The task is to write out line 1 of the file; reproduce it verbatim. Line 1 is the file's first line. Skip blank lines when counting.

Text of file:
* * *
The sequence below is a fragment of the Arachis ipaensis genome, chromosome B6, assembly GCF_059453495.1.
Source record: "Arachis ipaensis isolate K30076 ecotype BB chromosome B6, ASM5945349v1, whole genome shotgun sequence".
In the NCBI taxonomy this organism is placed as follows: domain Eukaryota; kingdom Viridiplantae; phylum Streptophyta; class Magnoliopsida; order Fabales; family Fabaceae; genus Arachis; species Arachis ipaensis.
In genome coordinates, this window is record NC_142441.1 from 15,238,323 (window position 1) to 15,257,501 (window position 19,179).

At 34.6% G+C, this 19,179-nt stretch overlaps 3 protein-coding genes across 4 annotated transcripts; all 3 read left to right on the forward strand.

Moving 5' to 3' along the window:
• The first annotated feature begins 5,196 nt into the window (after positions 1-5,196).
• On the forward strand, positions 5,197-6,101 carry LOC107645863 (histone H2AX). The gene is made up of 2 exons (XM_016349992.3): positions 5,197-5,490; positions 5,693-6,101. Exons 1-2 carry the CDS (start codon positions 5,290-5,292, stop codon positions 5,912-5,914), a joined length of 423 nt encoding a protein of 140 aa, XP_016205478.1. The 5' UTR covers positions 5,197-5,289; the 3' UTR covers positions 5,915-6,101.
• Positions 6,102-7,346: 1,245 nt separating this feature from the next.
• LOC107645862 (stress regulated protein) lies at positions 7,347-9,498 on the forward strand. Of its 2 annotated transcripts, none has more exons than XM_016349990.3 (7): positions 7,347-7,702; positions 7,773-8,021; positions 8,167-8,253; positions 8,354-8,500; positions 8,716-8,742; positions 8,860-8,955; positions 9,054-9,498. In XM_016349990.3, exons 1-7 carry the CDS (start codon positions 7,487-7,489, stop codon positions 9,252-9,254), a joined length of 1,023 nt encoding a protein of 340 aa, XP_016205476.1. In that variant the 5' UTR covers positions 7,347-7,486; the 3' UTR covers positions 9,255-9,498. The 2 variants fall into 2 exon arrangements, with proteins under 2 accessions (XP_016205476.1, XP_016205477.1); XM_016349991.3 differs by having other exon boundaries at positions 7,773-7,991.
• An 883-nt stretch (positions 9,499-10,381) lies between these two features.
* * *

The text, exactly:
The sequence below is a fragment of the Arachis ipaensis genome, chromosome B6, assembly GCF_059453495.1.